Academics speaking at CoinDesk’s Consensus event in New York today appeared doubtful about the economic value of cryptocurrencies.
In a panel titled, From Digital Gold to Contract Theory: The Economics of Mainstream Adoption, Joshua Gans, professor of strategic management at Rotman School of Management, said that an economists job, when confronted by new and exciting technology, is to “de-sexify” that technology and reduce it down into a term that they can use.
“When it comes to new technologies, the lens we like to look at is: what is this new technology reducing the cost of?” he added.
Gans conceded that when it comes to blockchain technology this was a hard question to answer in relation to the economy but that ultimately the research he conducted with colleagues identified two distinct areas where it could reduce costs.
“One was the cost of verification, and by verification we mean the ability of people who are not party to a transaction to see what happens in the transaction. And a blockchain by storing things securely, and by securely I mean making it hard to fiddle the books in the future from what you’ve done in the past, might reduce the cost of verification and that would enable a whole lot of transactions,” he said.
Gans continued: “The other thing that blockchain is good for on the security front is it’s very hard to develop a new platform or network because you have to think about how secure it is, but the blockchain as an infrastructure, especially things like Ethereum, would allow smaller players to be able to cobble together those secure elements and build applications and so it may reduce the cost of the network.”
After this point, said Gans, everything else is just a matter of supply and demand. In this case, supply activity expands as verification and networking become easier and then people can start to “look for places where the blockchain might be useful”.
These comments were made right at the start of the panel session and the moderator wasted no time in observing that Gans had not mentioned cryptocurrencies in his answer about the value of blockchain technology.
Subsequently, the question was then put to David Yermack, chairman of the finance department at NYU Stern School of Business, of whether bitcoin is even a real currency, to which he responded that it is not by traditional standards – namely as a store of value, a medium of exchange or a unit of account.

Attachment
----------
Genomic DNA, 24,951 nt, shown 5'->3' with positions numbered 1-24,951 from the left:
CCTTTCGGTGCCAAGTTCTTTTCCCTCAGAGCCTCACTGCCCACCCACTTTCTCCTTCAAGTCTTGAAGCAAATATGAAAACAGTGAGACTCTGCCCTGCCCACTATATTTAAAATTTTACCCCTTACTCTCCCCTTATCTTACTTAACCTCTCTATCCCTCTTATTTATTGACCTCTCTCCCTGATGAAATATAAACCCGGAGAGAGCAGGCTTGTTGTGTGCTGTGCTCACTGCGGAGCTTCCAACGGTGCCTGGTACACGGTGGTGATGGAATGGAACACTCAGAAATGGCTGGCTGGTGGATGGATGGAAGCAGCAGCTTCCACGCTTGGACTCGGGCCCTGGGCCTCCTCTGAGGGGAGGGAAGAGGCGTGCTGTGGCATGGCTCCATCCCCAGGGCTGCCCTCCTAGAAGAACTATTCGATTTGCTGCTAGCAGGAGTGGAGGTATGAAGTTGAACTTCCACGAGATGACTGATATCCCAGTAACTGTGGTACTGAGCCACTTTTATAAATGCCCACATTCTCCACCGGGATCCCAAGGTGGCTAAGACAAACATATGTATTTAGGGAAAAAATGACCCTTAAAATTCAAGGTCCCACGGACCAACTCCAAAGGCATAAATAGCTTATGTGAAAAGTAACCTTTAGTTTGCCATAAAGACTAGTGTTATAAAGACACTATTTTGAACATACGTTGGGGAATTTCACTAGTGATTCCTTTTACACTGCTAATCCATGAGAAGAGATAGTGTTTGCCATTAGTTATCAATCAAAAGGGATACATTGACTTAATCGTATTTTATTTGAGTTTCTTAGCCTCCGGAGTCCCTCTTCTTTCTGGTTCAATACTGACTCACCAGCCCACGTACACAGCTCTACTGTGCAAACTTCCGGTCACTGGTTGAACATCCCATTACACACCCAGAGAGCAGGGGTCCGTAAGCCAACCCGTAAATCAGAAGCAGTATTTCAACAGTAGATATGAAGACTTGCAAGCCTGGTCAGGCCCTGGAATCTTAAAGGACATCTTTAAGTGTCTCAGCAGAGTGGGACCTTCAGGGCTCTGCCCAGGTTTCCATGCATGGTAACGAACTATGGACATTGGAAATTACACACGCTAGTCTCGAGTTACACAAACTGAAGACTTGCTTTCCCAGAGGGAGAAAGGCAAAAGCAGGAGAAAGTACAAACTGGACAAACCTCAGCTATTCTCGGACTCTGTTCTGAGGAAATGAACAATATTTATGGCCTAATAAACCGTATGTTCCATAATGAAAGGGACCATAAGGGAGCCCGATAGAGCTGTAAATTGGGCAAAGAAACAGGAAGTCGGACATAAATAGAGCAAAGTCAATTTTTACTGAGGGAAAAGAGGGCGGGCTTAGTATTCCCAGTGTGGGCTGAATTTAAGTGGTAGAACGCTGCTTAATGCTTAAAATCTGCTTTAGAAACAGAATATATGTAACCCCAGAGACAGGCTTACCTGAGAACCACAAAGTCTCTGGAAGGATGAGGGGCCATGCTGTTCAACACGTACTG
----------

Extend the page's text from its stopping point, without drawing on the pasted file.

“There are not many merchants that accept it, the throughput is seven transactions per second worldwide so no that many people could ever use it, people don’t post prices in bitcoin so it’s not a good unit of account, and as a store of value it is incredibly volatile. What you want for money is for it to be stable, not only hour-to-hour and day-to-day but even year-to-year, and bitcoin has higher volatility than almost any investable asset that you might see. So it really fails all of those criteria,” said Yermack.
Despite this, he claimed that bitcoin has performed a useful function by encouraging people to reconsider how they think about money.
“For economists, one of the things we like about cryptocurrencies is it pushes you back to first principles and it makes you reconsider what really is the definition of money – do we need banks to have banking?” asked Yermack.
For Eric Maskin, Adams University Professor at Harvard University, the answer to this question was “yes”, as he sought to highlight additional issues with cryptocurrencies beyond being dubious stores of values or mediums of exchange.
Maskin said that one of his concerns is that cryptocurrencies effectively replace government-backed fiat currencies with private currencies and that in the long-term this could interfere with “important public functions” such as “countercyclical monetary policy and the important role that central banks around the world play to limit business cycles by varying the money supply according to conditions”.
He added: “Also, the idea that you can go around banks with crypto so you don’t need banks anymore may sound appealing but actually banks perform a useful function too, which is to decide which entrepreneurial projects are promising and which are not, and if we undermine the banking system we’re doing so at our peril.”